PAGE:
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Found this interesting Article on Toronto's next opponent.


Are Fire fans dangerous?

Bridgeview mayor claims security move violates civil rights

April 24, 2007

By Kim Janssen Staff writer

A crackdown on "rowdy" soccer fans was halted at the last moment Saturday after Bridgeview Mayor Steve Landek compared attempts to single out hard-core Chicago Fire supporters for security checks with the profiling of Arabs at airports.

Toyota Park security bosses -- unhappy that smoke bombs and flares were thrown at the Fire's last home game last season and home opener this season -- planned to frisk 500 members of the Fire's Section 8 supporters' association before the game Saturday against the Kansas City Wizards.

» Click to enlarge image

Chicago Fire soccer fans and security forces Toyota Park have been at odds over search prodecures.

(David Banks/Daily Southtown)

But Section 8 members, who model their vociferous displays of support on European and South American soccer fans, were furious Fire bosses wanted to force them to enter through a single turnstile and submit to searches while thousands of other supporters entered the stadium relatively unimpeded.

They also argue Major League Soccer has sent mixed messages about pyrotechnics by using images of flares in advertisements.

The fractious relationship between Section 8 and stadium security last year saw a fan charged with assaulting a security guard and the guard dismissed after he allegedly took revenge in a stadium lockup.

Fearing a further deterioration, Landek intervened Saturday morning, writing to Toyota Park chiefs Mike Madison and Jay Cooper to warn them fans' civil rights would be harmed by the search plan.

"The manner in which this issue is being handled is shocking," he wrote in an e-mail seen by the Southtown.

"The concept of security personnel searching supposed members of a group, because of a perceived threat, walks a dangerous line."

He added, "If this is a sound decision, then why don't airlines search the ethnic group who has committed more hijackings than other ethnic groups?"

Fire spokesman Daniel Jankowski confirmed "there was a meeting a couple of hours before the game and it was decided to use measures we've used successfully in the past."

Beer bottles smuggled past security and "dangerous, toxic" spent flares had been found in Section 8's area after previous games, he said, adding, "The main thing is that Toyota Park is a safe place for people to come and enjoy themselves."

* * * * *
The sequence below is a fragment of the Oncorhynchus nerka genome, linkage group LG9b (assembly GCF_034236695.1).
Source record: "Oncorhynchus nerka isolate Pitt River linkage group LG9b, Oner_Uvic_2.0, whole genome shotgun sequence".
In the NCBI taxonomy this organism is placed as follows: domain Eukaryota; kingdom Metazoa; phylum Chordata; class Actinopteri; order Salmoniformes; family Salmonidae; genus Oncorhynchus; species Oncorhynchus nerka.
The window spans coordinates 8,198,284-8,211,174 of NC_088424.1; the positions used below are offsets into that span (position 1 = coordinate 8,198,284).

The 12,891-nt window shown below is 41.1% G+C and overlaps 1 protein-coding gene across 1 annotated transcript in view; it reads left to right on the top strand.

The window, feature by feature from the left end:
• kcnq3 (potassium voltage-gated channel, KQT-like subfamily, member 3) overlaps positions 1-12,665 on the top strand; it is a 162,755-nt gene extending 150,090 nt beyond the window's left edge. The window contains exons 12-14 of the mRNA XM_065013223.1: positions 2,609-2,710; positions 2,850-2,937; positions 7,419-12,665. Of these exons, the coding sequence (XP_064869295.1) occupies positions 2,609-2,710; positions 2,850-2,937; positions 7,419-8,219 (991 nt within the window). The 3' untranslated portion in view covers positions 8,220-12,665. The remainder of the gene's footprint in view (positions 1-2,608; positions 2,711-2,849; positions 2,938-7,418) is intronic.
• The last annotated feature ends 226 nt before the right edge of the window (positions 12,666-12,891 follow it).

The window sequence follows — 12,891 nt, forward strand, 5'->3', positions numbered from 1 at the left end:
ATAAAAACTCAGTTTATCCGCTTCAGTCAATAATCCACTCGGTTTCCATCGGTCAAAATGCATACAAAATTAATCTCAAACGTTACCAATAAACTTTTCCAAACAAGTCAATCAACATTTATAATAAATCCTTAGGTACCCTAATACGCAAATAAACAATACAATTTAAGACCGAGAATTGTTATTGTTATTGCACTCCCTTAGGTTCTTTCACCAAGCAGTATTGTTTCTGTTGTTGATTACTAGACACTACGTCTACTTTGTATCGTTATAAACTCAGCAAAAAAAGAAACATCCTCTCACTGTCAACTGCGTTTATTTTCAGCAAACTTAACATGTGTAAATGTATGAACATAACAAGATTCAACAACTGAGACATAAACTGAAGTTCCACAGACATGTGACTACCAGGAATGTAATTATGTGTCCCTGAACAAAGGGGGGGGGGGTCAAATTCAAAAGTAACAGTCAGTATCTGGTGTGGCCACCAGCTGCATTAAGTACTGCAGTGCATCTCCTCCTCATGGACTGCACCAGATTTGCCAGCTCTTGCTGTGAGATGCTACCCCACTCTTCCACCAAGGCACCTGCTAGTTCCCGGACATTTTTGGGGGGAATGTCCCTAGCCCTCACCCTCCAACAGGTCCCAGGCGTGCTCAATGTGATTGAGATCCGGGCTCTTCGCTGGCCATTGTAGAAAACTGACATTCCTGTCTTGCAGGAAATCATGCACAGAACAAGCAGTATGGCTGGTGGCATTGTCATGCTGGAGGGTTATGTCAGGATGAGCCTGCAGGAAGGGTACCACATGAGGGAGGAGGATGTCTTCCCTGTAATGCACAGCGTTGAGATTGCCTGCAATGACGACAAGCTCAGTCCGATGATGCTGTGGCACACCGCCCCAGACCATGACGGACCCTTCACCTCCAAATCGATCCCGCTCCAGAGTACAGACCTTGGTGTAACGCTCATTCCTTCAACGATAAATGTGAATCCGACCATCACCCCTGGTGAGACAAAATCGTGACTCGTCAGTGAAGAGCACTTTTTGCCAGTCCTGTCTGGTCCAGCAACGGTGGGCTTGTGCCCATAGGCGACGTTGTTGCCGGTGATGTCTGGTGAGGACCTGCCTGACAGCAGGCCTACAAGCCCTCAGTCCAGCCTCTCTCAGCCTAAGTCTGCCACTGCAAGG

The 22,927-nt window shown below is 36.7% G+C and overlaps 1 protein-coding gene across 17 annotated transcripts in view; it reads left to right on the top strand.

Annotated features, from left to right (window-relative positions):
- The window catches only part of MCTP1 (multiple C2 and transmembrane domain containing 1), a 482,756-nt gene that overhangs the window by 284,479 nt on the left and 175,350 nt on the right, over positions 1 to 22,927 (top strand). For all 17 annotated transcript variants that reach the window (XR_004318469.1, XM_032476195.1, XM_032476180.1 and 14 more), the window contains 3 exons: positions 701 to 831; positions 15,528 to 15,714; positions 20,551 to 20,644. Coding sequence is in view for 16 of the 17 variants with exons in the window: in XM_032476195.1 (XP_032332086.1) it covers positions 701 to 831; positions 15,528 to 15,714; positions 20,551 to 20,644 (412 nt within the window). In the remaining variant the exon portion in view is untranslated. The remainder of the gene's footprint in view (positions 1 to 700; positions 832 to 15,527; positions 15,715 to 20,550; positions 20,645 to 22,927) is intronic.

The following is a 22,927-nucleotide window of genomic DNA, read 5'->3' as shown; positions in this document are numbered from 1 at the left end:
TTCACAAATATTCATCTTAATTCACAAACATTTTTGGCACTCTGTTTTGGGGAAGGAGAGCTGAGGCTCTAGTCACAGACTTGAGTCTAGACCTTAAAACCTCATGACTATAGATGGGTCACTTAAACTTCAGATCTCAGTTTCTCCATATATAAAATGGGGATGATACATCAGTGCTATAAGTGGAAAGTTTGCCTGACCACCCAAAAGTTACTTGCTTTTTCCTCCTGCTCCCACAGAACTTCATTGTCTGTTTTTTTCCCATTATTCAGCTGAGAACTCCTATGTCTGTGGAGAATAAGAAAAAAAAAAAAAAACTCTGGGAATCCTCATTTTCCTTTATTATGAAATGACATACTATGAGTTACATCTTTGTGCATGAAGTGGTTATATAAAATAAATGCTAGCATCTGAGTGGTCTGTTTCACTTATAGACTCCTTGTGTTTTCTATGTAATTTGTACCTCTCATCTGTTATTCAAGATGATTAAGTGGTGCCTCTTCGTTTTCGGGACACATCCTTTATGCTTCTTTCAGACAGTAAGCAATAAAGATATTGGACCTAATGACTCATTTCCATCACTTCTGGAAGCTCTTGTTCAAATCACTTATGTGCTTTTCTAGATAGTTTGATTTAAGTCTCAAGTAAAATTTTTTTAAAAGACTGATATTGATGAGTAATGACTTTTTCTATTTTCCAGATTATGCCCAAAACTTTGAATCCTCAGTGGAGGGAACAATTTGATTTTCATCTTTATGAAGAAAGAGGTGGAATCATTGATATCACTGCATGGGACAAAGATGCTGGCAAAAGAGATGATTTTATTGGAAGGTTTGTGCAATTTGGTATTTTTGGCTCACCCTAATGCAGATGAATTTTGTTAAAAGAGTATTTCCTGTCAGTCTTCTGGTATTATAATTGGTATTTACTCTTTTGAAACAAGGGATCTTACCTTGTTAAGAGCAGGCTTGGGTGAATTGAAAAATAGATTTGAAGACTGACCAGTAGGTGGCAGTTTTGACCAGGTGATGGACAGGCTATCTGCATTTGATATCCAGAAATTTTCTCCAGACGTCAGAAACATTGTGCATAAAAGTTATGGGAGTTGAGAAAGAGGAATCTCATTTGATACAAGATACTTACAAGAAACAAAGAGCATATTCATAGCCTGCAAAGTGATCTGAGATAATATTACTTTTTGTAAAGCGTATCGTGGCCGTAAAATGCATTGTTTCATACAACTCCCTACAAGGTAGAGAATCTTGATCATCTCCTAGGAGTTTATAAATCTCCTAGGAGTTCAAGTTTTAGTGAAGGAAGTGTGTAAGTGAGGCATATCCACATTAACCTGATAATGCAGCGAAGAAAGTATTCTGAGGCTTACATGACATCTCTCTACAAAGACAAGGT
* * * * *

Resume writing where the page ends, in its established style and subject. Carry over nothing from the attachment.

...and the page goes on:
Section 8 chairman Ben Burton said Landek was successful in halting the searches before most fans entered the stadium.

The mayor joined Section 8 fans behind the goal at the north end of the stadium during the first half of Saturday's 2-1 victory, Burton said, adding "He said he had a good time.

"We know it is normal to be searched when entering any big event -- a concert, ball game or whatever -- but the issue was 'Why are we being searched and nobody else is?'"

Landek's support was key in luring the Fire to Bridgeview, but in its first season at Toyota Park, the team barely managed to attract an average attendance of 14,000 -- the figure Landek said the village was banking on to make payments on the $149 million stadium.

Section 8 fans "have supported the Fire and this stadium project from the beginning," Landek noted in his e-mail.

Nobody was arrested Saturday, Bridgeview police Sgt. Mark McFall said.

Landek did not return calls seeking comment Monday.

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I think there's been a love-hate relationship between the Fire & their security staff and Section 8 regulars for a long time now. Sure you could probably google quite a few articules relating to it.

Guessing because I'm pretty far removed from it of course, but I think the local security don't know quite what to make of the Section 8 supporters although you'd think by now they would have learned.

And finding bootleg empties in the stands? So big deal. Guy could probably buy a used car if he cashed in all the empties he found in the grandstands after a Bears game.

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Fire Fans are not dangerous. Its just that security staff at US sports events are so used to fans who sit on their keesters mumbling a half-hearted "Charge" when the PA announcer tells them too (between mouthfuls of their jumbo hot-dogs) that they don't know what to make of a soccer supporters section. So far TFC has been pretty good, and alot of this is due to the fact that GM Paul Beirne spent time meeting the supporters here in Toronto. He got to know us and understands that passionate soccer support does not automatically equal trouble.

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